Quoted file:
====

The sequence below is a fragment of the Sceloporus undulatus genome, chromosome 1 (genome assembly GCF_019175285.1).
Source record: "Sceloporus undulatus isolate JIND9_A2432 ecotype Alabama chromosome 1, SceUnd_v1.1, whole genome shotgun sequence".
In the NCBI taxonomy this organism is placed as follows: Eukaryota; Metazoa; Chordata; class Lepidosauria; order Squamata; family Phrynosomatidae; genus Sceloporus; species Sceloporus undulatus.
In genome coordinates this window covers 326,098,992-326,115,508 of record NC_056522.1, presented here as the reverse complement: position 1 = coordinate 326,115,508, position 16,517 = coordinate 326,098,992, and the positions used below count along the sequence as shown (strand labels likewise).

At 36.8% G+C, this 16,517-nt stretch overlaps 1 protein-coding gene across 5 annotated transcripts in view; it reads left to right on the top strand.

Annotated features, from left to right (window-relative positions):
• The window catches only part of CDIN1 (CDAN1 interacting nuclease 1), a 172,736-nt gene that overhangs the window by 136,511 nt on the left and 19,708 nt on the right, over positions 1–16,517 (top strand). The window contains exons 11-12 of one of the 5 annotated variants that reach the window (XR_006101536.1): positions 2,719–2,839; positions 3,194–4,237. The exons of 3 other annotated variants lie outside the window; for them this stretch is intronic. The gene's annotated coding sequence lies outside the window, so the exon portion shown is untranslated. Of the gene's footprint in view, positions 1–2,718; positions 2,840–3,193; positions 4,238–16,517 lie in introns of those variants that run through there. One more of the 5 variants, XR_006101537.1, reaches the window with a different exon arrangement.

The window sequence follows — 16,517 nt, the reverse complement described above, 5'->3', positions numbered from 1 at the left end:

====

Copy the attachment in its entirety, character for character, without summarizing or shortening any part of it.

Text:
The sequence below is a fragment of the Sceloporus undulatus genome, chromosome 1 (genome assembly GCF_019175285.1).
Source record: "Sceloporus undulatus isolate JIND9_A2432 ecotype Alabama chromosome 1, SceUnd_v1.1, whole genome shotgun sequence".
In the NCBI taxonomy this organism is placed as follows: Eukaryota; Metazoa; Chordata; class Lepidosauria; order Squamata; family Phrynosomatidae; genus Sceloporus; species Sceloporus undulatus.
In genome coordinates this window covers 326,098,992-326,115,508 of record NC_056522.1, presented here as the reverse complement: position 1 = coordinate 326,115,508, position 16,517 = coordinate 326,098,992, and the positions used below count along the sequence as shown (strand labels likewise).

At 36.8% G+C, this 16,517-nt stretch overlaps 1 protein-coding gene across 5 annotated transcripts in view; it reads left to right on the top strand.

Annotated features, from left to right (window-relative positions):
• The window catches only part of CDIN1 (CDAN1 interacting nuclease 1), a 172,736-nt gene that overhangs the window by 136,511 nt on the left and 19,708 nt on the right, over positions 1–16,517 (top strand). The window contains exons 11-12 of one of the 5 annotated variants that reach the window (XR_006101536.1): positions 2,719–2,839; positions 3,194–4,237. The exons of 3 other annotated variants lie outside the window; for them this stretch is intronic. The gene's annotated coding sequence lies outside the window, so the exon portion shown is untranslated. Of the gene's footprint in view, positions 1–2,718; positions 2,840–3,193; positions 4,238–16,517 lie in introns of those variants that run through there. One more of the 5 variants, XR_006101537.1, reaches the window with a different exon arrangement.

The window sequence follows — 16,517 nt, the reverse complement described above, 5'->3', positions numbered from 1 at the left end: